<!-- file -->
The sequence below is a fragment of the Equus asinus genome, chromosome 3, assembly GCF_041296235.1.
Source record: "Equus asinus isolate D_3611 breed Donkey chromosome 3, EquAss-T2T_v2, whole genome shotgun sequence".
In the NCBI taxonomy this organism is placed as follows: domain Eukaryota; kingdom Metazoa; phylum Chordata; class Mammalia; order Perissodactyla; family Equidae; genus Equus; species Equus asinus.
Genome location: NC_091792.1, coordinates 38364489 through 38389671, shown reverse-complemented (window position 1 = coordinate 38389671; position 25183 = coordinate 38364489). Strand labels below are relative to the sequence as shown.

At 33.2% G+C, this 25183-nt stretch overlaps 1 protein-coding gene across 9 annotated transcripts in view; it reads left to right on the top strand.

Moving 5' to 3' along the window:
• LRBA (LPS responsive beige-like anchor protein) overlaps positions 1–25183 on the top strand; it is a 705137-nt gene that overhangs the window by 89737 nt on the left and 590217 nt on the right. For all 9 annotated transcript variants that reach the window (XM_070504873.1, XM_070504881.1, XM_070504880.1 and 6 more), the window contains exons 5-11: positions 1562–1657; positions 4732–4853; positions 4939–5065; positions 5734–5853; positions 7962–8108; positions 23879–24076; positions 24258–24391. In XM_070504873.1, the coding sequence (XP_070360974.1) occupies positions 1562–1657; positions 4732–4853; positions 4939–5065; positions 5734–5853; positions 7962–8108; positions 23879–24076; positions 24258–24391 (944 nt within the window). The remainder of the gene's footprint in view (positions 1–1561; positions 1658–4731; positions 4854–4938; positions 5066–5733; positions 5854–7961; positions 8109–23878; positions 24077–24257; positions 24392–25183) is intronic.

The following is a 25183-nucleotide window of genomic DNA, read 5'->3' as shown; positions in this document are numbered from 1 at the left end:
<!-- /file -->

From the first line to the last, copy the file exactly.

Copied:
The sequence below is a fragment of the Equus asinus genome, chromosome 3, assembly GCF_041296235.1.
Source record: "Equus asinus isolate D_3611 breed Donkey chromosome 3, EquAss-T2T_v2, whole genome shotgun sequence".
In the NCBI taxonomy this organism is placed as follows: domain Eukaryota; kingdom Metazoa; phylum Chordata; class Mammalia; order Perissodactyla; family Equidae; genus Equus; species Equus asinus.
Genome location: NC_091792.1, coordinates 38364489 through 38389671, shown reverse-complemented (window position 1 = coordinate 38389671; position 25183 = coordinate 38364489). Strand labels below are relative to the sequence as shown.

At 33.2% G+C, this 25183-nt stretch overlaps 1 protein-coding gene across 9 annotated transcripts in view; it reads left to right on the top strand.

Moving 5' to 3' along the window:
• LRBA (LPS responsive beige-like anchor protein) overlaps positions 1–25183 on the top strand; it is a 705137-nt gene that overhangs the window by 89737 nt on the left and 590217 nt on the right. For all 9 annotated transcript variants that reach the window (XM_070504873.1, XM_070504881.1, XM_070504880.1 and 6 more), the window contains exons 5-11: positions 1562–1657; positions 4732–4853; positions 4939–5065; positions 5734–5853; positions 7962–8108; positions 23879–24076; positions 24258–24391. In XM_070504873.1, the coding sequence (XP_070360974.1) occupies positions 1562–1657; positions 4732–4853; positions 4939–5065; positions 5734–5853; positions 7962–8108; positions 23879–24076; positions 24258–24391 (944 nt within the window). The remainder of the gene's footprint in view (positions 1–1561; positions 1658–4731; positions 4854–4938; positions 5066–5733; positions 5854–7961; positions 8109–23878; positions 24077–24257; positions 24392–25183) is intronic.

The following is a 25183-nucleotide window of genomic DNA, read 5'->3' as shown; positions in this document are numbered from 1 at the left end: